On our first day, I stopped by the front desk on our way to the park to ask the concierge from Disney's Grand Floridian Resort if he had any tips. Without hesitation he said, "bring water, you won't regret it." As a native Floridian I can confirm just how exhausting the weather can be and having some water on hand keeps you and your family hydrated and energized. Of course you could buy bottled water at the theme park, but not surprisingly, it will probably cost you more than you anticipated.
Luckily there are plenty of water fountains around the park to quench your thirst, many of which are stationed outside of restrooms. Bring your own drinking vessels to refill with H2O throughout the day, but know your restrictions. Glass bottles are not allowed in any areas and plastic lids and straws aren't permitted in the Animal Kingdom because they pose a choking hazard to the animals, according to the official site for Disney World. A plastic sippy cup or metal reusable water bottle, for instance, are perfectly fine though.
I found out the hard way that experiencing a theme park is not a race — there's no need to cram everything into one day if you'll be there for multiple days. Our tour guide echoed this sentiment when she recommended that we break our day (or night) up into shorter excursions. If you're worried that this means your little one won't get tuckered out and get to see everything they wished to, trust me, they still will.
"The best thing you can do as a guest is to talk to the cast members and get to know them," Jess says. "It's very themed in every area [of the park], so if you take the time to get immersed in it, that adds so much to your experience." She could not have been more right. Essentially everyone who works at Disney (Land or World) is considered to be a "cast member" since the whole experience is supposed to be completely immersive. They don't break character and are often dressed specifically to the area they're in (i.e., safari gear in Animal Kingdom or old-fashioned outfits in Main Street USA). Even the janitors are considered cast members and can provide a wealth of information if you just stop and ask.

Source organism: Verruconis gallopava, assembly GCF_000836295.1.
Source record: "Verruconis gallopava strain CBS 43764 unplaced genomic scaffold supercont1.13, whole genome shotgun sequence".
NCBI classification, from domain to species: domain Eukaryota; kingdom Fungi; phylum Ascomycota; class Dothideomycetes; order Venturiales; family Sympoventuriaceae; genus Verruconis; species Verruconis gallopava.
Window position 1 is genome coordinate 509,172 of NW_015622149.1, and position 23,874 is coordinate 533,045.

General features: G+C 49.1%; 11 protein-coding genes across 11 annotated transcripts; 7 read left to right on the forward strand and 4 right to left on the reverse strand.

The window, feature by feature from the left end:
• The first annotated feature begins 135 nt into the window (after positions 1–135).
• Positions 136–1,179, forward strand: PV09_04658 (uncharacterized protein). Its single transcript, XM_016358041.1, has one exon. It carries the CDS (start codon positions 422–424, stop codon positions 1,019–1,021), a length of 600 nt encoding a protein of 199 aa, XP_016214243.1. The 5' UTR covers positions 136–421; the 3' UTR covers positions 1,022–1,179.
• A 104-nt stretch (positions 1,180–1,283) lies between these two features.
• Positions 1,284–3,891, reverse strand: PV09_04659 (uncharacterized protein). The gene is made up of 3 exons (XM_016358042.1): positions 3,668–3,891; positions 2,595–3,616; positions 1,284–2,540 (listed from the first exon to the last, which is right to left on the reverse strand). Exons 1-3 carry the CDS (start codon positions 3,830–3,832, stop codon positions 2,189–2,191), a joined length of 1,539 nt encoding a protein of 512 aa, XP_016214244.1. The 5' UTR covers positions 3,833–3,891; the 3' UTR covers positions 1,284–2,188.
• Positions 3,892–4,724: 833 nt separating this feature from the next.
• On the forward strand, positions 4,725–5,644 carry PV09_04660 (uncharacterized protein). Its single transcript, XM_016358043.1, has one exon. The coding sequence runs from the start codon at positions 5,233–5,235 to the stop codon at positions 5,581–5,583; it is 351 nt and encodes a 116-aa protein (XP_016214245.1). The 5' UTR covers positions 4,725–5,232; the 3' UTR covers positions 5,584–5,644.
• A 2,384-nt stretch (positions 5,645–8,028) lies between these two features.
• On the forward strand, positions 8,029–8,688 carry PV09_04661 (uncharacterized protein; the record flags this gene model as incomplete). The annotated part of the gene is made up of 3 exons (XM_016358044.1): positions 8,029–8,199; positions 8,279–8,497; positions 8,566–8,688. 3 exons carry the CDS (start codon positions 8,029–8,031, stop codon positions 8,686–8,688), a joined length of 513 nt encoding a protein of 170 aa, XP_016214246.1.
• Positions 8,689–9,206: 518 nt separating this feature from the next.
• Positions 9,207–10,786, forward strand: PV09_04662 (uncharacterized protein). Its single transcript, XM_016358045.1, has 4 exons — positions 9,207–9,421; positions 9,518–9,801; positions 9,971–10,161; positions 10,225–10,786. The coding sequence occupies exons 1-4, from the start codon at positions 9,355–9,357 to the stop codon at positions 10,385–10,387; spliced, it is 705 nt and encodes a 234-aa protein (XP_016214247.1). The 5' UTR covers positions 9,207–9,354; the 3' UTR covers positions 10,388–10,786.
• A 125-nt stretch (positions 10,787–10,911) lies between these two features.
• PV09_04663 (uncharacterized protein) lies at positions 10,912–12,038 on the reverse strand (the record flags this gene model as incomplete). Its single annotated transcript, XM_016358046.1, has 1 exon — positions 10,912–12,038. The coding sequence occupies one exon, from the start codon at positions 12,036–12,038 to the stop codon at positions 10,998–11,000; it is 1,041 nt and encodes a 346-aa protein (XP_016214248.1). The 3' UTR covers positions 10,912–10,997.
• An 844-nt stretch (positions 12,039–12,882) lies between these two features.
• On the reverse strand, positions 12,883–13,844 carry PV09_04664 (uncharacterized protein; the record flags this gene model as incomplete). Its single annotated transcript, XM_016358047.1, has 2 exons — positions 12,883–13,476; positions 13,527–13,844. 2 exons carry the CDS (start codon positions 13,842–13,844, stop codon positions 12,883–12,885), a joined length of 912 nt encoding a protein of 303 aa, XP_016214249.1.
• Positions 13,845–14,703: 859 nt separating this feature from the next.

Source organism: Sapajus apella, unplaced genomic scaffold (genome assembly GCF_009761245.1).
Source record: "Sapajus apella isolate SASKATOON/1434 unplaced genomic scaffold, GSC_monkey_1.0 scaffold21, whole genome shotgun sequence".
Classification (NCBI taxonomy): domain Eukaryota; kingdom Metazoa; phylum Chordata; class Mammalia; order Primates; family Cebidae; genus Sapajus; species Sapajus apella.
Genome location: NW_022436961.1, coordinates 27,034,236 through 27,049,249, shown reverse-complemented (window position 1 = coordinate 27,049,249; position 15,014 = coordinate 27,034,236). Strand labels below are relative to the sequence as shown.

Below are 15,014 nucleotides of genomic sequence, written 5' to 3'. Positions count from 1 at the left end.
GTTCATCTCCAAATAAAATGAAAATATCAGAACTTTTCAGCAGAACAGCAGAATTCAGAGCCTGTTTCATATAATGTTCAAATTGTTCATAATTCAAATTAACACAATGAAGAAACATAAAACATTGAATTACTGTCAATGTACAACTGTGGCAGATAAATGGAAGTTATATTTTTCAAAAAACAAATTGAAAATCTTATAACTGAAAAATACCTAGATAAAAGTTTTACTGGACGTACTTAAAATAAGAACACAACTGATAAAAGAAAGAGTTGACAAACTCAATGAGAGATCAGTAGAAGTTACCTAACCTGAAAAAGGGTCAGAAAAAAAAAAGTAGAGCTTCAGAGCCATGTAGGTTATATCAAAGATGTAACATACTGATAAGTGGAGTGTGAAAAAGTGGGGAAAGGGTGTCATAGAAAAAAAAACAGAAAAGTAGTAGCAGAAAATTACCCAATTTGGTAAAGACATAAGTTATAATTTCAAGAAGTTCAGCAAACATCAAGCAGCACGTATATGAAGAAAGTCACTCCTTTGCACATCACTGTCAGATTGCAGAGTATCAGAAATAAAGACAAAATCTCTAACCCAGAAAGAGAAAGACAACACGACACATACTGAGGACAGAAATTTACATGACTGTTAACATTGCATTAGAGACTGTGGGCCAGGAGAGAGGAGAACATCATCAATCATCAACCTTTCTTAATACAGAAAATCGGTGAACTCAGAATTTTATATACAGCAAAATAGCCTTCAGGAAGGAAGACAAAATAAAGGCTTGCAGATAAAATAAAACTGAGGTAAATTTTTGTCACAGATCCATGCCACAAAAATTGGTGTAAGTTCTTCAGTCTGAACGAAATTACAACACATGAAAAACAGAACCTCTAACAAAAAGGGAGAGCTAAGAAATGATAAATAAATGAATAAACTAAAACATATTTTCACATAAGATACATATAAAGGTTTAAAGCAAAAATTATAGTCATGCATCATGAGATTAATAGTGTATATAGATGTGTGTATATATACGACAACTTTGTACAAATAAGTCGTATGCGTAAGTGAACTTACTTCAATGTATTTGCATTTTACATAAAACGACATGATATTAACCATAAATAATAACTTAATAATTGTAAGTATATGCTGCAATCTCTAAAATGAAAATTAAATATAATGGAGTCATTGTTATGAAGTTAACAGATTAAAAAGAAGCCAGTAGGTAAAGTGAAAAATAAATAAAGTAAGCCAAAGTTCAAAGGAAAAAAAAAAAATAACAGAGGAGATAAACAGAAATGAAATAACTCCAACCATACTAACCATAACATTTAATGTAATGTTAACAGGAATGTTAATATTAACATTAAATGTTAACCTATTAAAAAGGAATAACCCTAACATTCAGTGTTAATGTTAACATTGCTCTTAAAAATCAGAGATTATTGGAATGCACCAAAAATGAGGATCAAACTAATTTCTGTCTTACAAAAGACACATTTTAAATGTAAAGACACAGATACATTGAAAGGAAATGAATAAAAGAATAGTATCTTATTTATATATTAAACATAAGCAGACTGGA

To make sure everyone is on the same page, you can download the My Disney Experience app (free on iTunes and Google Play). The mobile app lets you create, manage, and share your itinerary, sync up your wristbands, and access your Fast Passes, too. There's also a handy map to help the directionally-challenged folks like me.
High on the list of priorities during our vacation planning was making sure we didn't break the bank. But, like my grandmother always said, spending a little more now means you can save a lot later. So whether you're a seasoned vet of the theme park world or not, you might want to consider splurging on one of Disney's tour packages (sometimes called the Plaid or VIP Tour). Not only did we get our own personal tour guide for the entire day, but we also got to take shortcuts which offered us behind-the-scenes access to areas that are off limits to guests. I can safely say this entire trip spoiled my family and me, but the memories we made were worth it.